Despite fears of widespread blackouts, however, none materialized, strengthening the argument of nuclear critics that Japan could do without nuclear energy.

But the Keidanren and others have insisted that the higher energy cost of coping with no nuclear power is crippling the country’s economy. Tokyo Electric, Japan’s largest utility and the operator of the Fukushima Daiichi plant, has increased rates for both homes and businesses.

The higher costs will prompt more companies to move their operations overseas, businesses warn. And the costly fossil fuel imports have already weighed heavily on Japan’s terms of trade and made the nation dangerously dependent on Middle Eastern oil, as well as natural gas from its volatile neighbor Russia.

The United States, meanwhile, is wary of the weapons-grade plutonium stockpiles Japan has built up. Stopping the nuclear fuel cycle would leave Japan sitting atop 40 tons of plutonium — enough to make 5,000 nuclear warheads.

Whatever its choices, Japan is set to significantly increase its investment in clean energy sources. In previous government estimates through 2030, eliminating nuclear power would require investment of $548 billion in solar, wind and other types of renewable energy and $66 billion on power grid technology.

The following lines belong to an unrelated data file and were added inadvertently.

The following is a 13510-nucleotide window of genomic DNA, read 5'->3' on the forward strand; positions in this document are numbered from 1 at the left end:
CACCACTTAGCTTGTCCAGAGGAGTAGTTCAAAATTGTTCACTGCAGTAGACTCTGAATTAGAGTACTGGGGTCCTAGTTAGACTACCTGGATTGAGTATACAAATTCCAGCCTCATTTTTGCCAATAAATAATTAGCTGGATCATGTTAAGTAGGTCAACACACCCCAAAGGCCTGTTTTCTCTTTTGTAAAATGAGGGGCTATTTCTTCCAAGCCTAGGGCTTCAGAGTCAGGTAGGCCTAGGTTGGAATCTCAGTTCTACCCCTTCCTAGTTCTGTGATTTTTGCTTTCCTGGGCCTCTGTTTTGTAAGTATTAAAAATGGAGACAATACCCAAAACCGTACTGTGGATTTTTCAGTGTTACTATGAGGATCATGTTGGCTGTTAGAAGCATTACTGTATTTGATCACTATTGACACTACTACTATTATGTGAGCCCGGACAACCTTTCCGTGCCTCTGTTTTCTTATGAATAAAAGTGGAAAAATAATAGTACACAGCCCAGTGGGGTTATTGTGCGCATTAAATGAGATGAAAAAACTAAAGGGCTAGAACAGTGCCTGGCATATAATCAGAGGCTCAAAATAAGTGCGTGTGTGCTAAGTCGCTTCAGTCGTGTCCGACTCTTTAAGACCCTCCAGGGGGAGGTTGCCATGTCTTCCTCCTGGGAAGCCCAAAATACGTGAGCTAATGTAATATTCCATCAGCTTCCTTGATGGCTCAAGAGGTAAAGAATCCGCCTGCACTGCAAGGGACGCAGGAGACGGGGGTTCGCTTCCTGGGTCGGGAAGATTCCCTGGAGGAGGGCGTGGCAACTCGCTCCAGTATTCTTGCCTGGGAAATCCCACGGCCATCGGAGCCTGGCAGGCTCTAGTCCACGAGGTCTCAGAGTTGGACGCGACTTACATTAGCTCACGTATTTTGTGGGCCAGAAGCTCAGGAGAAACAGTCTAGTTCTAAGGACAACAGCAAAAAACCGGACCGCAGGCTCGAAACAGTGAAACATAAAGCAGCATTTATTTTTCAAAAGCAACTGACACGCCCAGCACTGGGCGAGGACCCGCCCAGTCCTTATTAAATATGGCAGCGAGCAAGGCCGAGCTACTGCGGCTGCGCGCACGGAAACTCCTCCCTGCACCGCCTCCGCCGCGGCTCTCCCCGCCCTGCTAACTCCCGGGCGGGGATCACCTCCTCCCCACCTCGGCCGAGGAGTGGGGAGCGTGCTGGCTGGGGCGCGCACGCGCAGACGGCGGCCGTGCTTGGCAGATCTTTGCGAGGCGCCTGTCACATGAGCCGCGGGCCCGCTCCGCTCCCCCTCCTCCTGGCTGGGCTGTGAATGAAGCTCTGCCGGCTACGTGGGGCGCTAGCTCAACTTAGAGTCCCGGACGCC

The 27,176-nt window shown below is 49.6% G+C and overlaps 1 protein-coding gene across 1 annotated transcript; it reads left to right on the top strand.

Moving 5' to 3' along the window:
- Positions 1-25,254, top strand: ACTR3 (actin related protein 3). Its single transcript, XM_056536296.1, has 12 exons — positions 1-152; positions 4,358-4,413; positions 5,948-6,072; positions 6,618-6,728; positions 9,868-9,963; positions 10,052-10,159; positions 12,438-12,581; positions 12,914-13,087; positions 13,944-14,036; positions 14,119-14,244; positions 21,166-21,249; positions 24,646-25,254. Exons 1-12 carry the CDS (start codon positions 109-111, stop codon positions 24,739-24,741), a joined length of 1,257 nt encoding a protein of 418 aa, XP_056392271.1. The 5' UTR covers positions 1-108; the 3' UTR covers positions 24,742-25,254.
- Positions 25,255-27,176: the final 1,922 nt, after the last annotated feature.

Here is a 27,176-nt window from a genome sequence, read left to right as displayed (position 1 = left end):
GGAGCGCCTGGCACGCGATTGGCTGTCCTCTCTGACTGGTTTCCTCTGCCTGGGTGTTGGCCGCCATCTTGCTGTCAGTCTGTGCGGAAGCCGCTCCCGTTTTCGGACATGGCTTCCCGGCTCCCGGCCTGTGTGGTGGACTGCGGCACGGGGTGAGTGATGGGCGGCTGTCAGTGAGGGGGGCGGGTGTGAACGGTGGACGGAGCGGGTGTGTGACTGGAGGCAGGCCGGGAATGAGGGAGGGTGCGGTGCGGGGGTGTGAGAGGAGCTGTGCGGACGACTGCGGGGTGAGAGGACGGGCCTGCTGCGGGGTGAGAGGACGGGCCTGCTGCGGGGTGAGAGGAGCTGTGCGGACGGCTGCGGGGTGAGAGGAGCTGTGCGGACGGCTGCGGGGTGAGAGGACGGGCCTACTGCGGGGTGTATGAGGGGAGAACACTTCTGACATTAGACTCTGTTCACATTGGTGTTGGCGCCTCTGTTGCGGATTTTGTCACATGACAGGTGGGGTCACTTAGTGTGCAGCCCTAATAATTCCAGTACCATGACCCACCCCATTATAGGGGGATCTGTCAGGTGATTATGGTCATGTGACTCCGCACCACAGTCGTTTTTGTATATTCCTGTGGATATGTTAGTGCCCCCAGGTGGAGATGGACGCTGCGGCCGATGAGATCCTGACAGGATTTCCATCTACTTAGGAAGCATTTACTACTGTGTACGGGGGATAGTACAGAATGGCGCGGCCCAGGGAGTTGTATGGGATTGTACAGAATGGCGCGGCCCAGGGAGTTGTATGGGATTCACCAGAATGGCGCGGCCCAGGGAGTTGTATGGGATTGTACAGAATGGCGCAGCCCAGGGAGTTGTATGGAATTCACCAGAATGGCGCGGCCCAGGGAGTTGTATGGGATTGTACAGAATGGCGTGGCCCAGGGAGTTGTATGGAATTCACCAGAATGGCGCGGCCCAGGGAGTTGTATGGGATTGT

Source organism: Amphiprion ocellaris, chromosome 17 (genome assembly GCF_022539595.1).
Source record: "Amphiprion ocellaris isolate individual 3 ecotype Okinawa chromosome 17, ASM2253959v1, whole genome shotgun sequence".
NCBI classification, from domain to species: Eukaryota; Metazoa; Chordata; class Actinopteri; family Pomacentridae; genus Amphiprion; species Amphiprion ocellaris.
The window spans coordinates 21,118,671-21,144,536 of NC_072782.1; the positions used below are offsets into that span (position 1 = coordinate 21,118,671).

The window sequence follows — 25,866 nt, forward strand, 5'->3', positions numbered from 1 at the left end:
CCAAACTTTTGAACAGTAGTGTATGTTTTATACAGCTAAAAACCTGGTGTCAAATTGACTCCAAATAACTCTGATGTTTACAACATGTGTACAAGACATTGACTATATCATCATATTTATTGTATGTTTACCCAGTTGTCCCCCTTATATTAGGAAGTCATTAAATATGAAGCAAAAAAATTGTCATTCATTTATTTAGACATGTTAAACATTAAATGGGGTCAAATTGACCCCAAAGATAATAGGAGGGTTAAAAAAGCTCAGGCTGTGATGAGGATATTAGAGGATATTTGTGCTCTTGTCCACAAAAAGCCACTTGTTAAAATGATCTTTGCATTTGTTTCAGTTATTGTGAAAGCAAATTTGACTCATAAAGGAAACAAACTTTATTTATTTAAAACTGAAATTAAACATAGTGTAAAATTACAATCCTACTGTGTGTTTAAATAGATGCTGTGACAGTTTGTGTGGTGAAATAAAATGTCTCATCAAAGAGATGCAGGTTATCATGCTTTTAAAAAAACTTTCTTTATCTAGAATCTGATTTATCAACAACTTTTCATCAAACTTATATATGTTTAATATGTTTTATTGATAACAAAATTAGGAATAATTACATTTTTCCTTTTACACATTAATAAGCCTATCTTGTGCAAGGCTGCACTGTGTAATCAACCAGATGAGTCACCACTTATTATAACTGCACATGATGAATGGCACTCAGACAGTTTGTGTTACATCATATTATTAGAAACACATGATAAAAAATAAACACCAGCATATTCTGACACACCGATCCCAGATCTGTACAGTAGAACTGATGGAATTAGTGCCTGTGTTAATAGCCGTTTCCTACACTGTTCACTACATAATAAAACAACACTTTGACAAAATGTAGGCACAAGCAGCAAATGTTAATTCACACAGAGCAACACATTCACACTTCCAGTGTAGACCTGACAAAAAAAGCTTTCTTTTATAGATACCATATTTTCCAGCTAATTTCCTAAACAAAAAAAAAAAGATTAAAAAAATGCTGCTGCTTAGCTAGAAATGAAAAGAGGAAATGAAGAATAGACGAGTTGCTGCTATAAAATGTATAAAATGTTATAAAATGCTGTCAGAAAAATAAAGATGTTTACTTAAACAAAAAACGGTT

As Japan redrafts its energy policy, it also risks enlarging its carbon footprint. In its policy document, the government said Japan would need to lower its target for greenhouse gas emissions reductions by 5 percentage points over the three decades through 2020, to 20 percent. Under the new goal, Japan’s greenhouse gas emissions in 2020 would be 5 percent to 9 percent less than levels in 1990, the documents said.

Environmentalists say a more aggressive push to develop clean energy can further reduce Japanese emissions.

“The government must use its new energy strategy as a starting point for a far more ambitious renewable policy, greater energy efficiency measures, and increasingly bold strides toward the sustainable green economy that will secure Japan’s future prosperity,” Greenpeace said in a statement. “A nuclear-free future is not a choice, it’s an inevitability.”

end quote.